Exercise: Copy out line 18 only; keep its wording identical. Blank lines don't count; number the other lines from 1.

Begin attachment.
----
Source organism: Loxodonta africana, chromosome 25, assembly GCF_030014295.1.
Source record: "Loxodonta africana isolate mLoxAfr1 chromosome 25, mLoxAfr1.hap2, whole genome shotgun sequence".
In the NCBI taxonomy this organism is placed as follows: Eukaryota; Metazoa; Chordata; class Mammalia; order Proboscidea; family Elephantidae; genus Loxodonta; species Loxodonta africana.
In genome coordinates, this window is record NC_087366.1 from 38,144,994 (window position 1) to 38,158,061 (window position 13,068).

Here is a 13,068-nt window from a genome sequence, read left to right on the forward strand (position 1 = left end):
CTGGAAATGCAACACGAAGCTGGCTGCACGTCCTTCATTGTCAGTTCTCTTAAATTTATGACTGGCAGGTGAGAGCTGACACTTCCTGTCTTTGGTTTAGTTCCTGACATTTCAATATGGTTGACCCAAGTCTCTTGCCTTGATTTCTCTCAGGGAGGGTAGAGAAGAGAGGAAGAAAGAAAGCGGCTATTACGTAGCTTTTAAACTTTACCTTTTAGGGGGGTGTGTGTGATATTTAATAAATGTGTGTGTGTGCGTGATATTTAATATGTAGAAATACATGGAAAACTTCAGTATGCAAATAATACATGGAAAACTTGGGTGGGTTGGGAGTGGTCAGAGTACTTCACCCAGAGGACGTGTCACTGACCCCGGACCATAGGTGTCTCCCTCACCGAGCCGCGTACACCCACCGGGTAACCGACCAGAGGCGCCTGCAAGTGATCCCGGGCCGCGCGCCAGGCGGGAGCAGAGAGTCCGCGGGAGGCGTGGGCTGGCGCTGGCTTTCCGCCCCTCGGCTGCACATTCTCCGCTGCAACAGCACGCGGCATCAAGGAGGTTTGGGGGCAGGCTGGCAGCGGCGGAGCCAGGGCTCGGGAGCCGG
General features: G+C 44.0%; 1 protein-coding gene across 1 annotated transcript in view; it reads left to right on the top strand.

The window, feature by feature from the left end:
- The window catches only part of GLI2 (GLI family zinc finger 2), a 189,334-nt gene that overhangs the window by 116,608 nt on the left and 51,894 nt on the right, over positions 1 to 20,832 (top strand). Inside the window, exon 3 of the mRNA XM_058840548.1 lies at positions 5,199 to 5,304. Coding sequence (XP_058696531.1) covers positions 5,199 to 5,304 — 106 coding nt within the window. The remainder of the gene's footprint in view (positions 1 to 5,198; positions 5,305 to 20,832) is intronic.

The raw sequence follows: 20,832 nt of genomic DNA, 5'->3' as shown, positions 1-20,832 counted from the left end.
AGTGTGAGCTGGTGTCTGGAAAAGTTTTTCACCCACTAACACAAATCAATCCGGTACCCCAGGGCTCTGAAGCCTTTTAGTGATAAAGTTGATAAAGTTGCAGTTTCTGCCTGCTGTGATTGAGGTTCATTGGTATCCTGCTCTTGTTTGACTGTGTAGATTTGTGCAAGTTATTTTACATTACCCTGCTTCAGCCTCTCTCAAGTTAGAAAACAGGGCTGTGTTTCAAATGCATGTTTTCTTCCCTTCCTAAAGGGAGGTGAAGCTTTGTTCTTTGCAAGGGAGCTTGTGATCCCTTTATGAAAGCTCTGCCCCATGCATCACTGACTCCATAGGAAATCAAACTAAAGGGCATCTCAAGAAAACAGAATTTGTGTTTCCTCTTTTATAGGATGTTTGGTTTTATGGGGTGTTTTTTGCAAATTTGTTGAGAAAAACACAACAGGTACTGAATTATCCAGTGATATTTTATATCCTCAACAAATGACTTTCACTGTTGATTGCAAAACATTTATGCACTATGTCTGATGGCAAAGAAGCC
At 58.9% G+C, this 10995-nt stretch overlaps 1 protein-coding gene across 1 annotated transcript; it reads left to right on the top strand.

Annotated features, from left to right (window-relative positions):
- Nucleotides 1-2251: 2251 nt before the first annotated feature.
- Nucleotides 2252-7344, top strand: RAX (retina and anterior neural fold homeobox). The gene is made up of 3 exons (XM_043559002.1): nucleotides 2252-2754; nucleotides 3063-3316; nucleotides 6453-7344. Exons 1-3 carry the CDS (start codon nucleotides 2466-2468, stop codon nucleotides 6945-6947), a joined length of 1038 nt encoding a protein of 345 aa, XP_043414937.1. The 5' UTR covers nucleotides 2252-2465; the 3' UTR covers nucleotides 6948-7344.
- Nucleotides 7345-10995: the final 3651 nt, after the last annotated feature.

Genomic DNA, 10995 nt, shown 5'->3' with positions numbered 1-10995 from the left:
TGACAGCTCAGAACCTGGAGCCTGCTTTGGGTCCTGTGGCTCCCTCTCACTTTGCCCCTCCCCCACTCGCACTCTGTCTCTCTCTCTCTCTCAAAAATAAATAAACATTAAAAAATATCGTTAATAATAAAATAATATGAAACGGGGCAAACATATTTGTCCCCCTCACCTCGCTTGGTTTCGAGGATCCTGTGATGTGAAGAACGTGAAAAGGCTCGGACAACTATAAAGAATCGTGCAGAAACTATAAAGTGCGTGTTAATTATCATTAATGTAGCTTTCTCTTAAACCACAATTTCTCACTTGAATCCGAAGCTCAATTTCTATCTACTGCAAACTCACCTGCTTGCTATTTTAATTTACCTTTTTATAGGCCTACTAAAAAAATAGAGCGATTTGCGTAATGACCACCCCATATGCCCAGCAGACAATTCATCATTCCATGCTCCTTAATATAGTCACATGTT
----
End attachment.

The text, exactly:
TGACAGCTCAGAACCTGGAGCCTGCTTTGGGTCCTGTGGCTCCCTCTCACTTTGCCCCTCCCCCACTCGCACTCTGTCTCTCTCTCTCTCTCAAAAATAAATAAACATTAAAAAATATCGTTAATAATAAAATAATATGAAACGGGGCAAACATATTTGTCCCCCTCACCTCGCTTGGTTTCGAGGATCCTGTGATGTGAAGAACGTGAAAAGGCTCGGACAACTATAAAGAATCGTGCAGAAACTATAAAGTGCGTGTTAATTATCATTAATGTAGCTTTCTCTTAAACCACAATTTCTCACTTGAATCCGAAGCTCAATTTCTATCTACTGCAAACTCACCTGCTTGCTATTTTAATTTACCTTTTTATAGGCCTACTAAAAAAATAGAGCGATTTGCGTAATGACCACCCCATATGCCCAGCAGACAATTCATCATTCCATGCTCCTTAATATAGTCACATGTT